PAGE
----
The President and the Congress: Impoundment of Domestic Funds


The current battle over the propriety of executive impoundment of congressionally authorized and appropriated funds for domestic programs is not new to the political departments of the federal government. The history of presidential impoundment dates back at least to 1803, when President Jefferson informed Congress that he would not spend certain authorized and appropriated funds to purchase gunboats. In recent history, Presidents Truman, Eisenhower, Kennedy, Johnson and Nixon have all exercised impoundment powers. Because of the complexity of the issue ofimpoundment this Note will focus on presidential impoundment of funds authorized and appropriated for domestic programs. To do otherwise would require extensive treatment of the President’s power as Commander-in-Chief of the armed services, and his power in the field of foreign affairs.

Conflict over impoundment of funds for domestic programs is inevitable, given the amorphous region of shared powers and overlapping authority existing between Congress and the President. Additional impetus for conflict is produced by the disparate nature of the functions of the executive and legislative branches of the federal government, and the justifiable desire of each branch to protect its ownbailiwick. Recent impoundments by the Nixon Administration have resulted inrenewed debate on the propriety and legality of such actions.

The depth of feeling among the participants in the current confrontation is amply demonstrated by the plethora of bills introduced in the 93rd Congress, the testimony of witnesses before the Senate Subcommittee on Separation of Powers, the coverage of the issue in the media, the multitude of cases challenging presidential impoundments which have been filed in the federal courts, and the filing of amicus curiae briefs by twenty-two Senators, four Representatives and numerous states in State Highway Commission of Missouri v. Volpe.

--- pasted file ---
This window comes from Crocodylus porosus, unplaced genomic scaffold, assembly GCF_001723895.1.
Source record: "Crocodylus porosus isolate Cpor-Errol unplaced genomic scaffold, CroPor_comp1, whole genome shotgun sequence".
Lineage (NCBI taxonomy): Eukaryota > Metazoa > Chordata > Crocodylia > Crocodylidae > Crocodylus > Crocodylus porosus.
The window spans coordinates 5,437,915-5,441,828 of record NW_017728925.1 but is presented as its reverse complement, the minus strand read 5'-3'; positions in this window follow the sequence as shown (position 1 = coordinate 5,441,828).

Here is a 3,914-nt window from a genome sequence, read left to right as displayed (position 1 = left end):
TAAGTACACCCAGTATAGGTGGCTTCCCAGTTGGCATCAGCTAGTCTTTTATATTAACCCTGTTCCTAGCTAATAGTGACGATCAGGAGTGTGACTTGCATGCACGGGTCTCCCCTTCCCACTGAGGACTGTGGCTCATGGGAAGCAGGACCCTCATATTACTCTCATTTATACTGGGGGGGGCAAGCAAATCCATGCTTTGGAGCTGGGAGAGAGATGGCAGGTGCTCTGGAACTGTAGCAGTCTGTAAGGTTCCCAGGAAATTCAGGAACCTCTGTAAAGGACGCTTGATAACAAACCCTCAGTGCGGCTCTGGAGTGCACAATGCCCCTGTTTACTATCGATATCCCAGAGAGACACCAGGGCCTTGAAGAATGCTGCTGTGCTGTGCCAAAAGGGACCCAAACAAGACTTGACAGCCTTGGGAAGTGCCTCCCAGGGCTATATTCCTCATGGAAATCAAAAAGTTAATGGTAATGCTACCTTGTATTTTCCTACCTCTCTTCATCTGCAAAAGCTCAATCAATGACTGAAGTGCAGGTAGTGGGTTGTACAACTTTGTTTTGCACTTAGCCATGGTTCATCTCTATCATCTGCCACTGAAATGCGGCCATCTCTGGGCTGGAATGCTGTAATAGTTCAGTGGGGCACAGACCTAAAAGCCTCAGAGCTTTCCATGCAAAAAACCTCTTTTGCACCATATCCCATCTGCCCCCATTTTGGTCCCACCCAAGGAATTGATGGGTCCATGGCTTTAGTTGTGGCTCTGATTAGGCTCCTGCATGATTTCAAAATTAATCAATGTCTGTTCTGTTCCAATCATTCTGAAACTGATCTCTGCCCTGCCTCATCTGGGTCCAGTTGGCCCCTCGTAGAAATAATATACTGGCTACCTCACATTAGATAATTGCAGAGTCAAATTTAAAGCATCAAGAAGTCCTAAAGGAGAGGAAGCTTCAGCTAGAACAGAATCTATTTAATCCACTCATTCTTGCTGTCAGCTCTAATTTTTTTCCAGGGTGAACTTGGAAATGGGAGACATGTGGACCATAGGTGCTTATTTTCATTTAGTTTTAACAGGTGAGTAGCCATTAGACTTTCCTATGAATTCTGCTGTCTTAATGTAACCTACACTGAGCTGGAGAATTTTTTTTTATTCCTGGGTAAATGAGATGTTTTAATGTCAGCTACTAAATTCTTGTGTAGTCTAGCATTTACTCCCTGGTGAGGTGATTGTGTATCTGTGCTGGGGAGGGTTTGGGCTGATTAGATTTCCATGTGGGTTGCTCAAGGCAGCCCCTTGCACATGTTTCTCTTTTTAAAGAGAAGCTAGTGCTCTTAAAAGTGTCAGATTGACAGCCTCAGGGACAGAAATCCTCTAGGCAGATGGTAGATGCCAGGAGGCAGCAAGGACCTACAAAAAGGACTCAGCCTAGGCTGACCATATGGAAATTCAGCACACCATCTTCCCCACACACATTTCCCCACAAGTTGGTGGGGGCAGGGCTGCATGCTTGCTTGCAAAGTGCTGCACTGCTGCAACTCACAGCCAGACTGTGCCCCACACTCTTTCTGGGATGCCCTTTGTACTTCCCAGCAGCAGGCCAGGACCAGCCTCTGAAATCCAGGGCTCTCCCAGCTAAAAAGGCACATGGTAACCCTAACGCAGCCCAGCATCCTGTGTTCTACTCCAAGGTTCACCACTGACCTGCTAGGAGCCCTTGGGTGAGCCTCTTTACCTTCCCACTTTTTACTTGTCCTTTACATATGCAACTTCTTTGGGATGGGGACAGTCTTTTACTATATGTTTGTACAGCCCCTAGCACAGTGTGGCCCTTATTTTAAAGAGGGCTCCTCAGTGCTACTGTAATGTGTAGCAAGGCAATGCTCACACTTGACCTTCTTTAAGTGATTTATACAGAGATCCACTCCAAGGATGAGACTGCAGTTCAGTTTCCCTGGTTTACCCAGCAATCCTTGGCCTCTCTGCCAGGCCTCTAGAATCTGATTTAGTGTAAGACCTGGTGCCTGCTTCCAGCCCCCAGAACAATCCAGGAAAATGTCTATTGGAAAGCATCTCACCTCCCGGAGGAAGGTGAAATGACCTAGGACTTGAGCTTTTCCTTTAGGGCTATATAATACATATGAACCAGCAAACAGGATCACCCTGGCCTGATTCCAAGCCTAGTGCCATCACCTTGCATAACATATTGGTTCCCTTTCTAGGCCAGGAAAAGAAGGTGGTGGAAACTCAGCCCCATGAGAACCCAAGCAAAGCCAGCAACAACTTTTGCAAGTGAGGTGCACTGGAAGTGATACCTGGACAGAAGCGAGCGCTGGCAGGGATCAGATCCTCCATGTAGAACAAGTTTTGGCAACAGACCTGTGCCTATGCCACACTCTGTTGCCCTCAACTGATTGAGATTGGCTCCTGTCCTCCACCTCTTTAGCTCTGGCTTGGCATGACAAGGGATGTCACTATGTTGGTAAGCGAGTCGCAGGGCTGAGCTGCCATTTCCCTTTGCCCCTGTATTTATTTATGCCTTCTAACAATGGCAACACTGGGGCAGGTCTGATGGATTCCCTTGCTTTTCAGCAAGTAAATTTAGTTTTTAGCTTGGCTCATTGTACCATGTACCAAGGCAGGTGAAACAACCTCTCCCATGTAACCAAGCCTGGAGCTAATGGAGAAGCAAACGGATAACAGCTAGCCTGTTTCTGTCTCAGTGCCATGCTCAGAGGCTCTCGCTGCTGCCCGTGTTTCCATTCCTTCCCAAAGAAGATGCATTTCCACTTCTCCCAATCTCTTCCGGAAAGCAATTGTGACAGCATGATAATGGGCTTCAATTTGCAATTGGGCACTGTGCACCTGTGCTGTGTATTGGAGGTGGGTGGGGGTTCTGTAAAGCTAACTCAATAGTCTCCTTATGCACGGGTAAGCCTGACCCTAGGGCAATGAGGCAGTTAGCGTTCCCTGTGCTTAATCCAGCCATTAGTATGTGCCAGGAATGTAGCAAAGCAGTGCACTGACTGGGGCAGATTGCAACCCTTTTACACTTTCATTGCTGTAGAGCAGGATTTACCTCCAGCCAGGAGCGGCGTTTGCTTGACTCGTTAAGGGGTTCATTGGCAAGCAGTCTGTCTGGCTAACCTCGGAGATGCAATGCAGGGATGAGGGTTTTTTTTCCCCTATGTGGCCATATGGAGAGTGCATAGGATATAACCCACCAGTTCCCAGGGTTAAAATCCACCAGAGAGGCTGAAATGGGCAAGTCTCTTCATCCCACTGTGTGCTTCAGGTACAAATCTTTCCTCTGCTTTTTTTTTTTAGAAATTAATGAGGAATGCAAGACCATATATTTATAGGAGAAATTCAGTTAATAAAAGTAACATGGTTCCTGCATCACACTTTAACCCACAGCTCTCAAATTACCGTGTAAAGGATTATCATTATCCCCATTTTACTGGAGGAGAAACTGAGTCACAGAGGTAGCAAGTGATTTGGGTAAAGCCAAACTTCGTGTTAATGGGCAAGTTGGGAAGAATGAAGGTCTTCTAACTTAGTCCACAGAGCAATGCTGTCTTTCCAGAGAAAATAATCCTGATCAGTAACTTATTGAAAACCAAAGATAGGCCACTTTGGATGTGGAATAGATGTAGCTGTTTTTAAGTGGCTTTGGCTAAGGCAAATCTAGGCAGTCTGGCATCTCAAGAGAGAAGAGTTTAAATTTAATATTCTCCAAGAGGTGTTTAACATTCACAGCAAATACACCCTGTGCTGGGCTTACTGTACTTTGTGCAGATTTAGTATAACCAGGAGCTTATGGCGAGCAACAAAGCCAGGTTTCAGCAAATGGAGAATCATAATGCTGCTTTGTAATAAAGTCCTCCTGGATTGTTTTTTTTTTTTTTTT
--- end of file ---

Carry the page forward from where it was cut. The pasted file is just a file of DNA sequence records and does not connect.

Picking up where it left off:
In order to determine the extent of the presidential powers to impound funds, and the ability of Congress to prevent such action, it is necessary to consider the constitutional and statutory bases for an assertion of powers by each branch, and the rationale supporting the exercise of such powers. The federal system is one of separate branches of government which share certain powers. Although the Constitution states that the executive power shall be vested in a President “who shall take care that the laws be faithfully executed,”  and that “All legislative Powers” granted in the Constitution “shall be vested in a Congress,” only during the peak of political struggle between the Congress and the President can attempts be made to delineate evanescent limits of legislative and executive power. This Note will discuss the hazards of attempting to make a final delineation, in the context of discussing the propriety and legality of executive impoundment of funds authorized and appropriated by Congress for the implementation of domestic programs.

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